Wednesday, July 06, 2005

Nintendo Nostalgia

We're a multi-platform videogaming household--GameCube, PS2, XBox, etc. Also GameBoy SP and the Nintendo DS. This is the result of (a) having an only child who occasionally needs entertainment and (b) having played videogames (originally in arcades) since I was about 17. For years, the only game at which I could routinely beat my brother (AKA "Pepperbro," for those of you who read my comments) was "Alpine Skier." I could beat anyone at "Alpine Skier." (Naturally, this is a game that hasn't been manufactured for about 20 years, as best as I can tell. I am, of course, thinking of the old "Alpine Skier," not the new one where you actually stand on virtual skis and move your body. I'm still trying to master actual skiing, thank you very much.)

Before The Boy was born, my husband bought me, in succession, an SNES (Super Nintendo Entertainment System, natch) and a Nintendo 64. The 64 was the true breakthrough system of the modern era. But aside from the superior graphics and faster chip speed, what really made it great were the games, such as "The Legend of Zelda: The Ocarina of Time" and "The Legend of Zelda: Majora's Mask," but most especially "Super Mario 64." (It tells you something that there's a Wikipedia entry on the game. Although maybe it tells you that some people have a lot of free time.)

Anyway, that was the game that really let you see some of the possibility in videogames: Big world, many levels, fun tasks, a charming main character. The problem was, we got it when our son was about 2 (when it came out) and ... we could never finish the frakkin' thing. We were always a few stars short of winning. We finally gave up and waited.

Naturally, what we waited for was for The Boy to get old enough to play the game. And, naturally, he finished it off in short order. Because kids have that dexterity and concentration that adults begin to lose after we start working 8 hours a day and give up all hope of becoming professional gamers.

The reason I bring this up is that my son recently asked Jim to get the N64 out again and hook it to the TV. It was in the car, because for long trips, you can't beat a cartridge-based game connected to a little portable television; the new-generation disk-based games hate the vibrations of the road. But we haven't taken a long trip by car for most of a year, so it was mainly gathering dust. (As an aside, this is our second N64--the special Pikachu/Pokemon edition--because the first was "blowed up real good" as they say in Texas in the same lightning strike that nearly burned our house down right before moving to New England. But that's a story for another day.)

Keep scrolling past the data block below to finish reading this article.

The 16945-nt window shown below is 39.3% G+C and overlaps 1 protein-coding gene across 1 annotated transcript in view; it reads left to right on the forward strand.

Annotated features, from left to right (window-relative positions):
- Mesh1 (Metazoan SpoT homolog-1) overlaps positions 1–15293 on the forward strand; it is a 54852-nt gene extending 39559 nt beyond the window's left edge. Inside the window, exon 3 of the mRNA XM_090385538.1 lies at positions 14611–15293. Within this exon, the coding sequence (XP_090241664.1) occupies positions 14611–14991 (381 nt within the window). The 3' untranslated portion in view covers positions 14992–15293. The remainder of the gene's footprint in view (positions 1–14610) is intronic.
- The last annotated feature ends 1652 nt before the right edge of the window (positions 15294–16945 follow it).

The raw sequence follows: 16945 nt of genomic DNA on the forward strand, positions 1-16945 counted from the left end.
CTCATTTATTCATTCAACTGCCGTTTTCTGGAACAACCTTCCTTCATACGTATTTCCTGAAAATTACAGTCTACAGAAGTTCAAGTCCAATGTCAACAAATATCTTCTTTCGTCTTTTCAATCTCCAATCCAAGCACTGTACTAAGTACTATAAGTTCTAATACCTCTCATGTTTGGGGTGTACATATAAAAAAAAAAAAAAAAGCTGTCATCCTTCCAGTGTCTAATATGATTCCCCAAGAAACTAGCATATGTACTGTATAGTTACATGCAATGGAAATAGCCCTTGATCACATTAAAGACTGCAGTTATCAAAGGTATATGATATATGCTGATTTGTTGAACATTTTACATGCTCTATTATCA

The games don't look as spectacular as the current ones (though they sure stunned us 10 years ago), but the fact is--a good game is a good game. It's the story more than anything. "Mario 64" is still a kick-ass game--still many worlds, fun puzzles, a charming plumber with a hat that lets him fly. It takes me back to the early days of my son's toddlerhood, when I'd play a level or two during the rare moment I had to myself.

Now, the system is his, and The Boy, of course, runs circles around me at "Mario." And "Zelda." And "Mischief Makers." And you name it.

And after all these years, it still makes me happy to believe a plumber can fly.


Anonymous pepperbro said...

still not sure I can justify all those quarters, in retrospect, just to dominate you. their must have been a cheaper way. suggestions?

10:22 AM  
Blogger Alison Rose said...

Nah. I think the quarters were it. No way we were going to convince Mom to buy a full-size arcade console for the house, especially one with only a single game.

11:16 AM  

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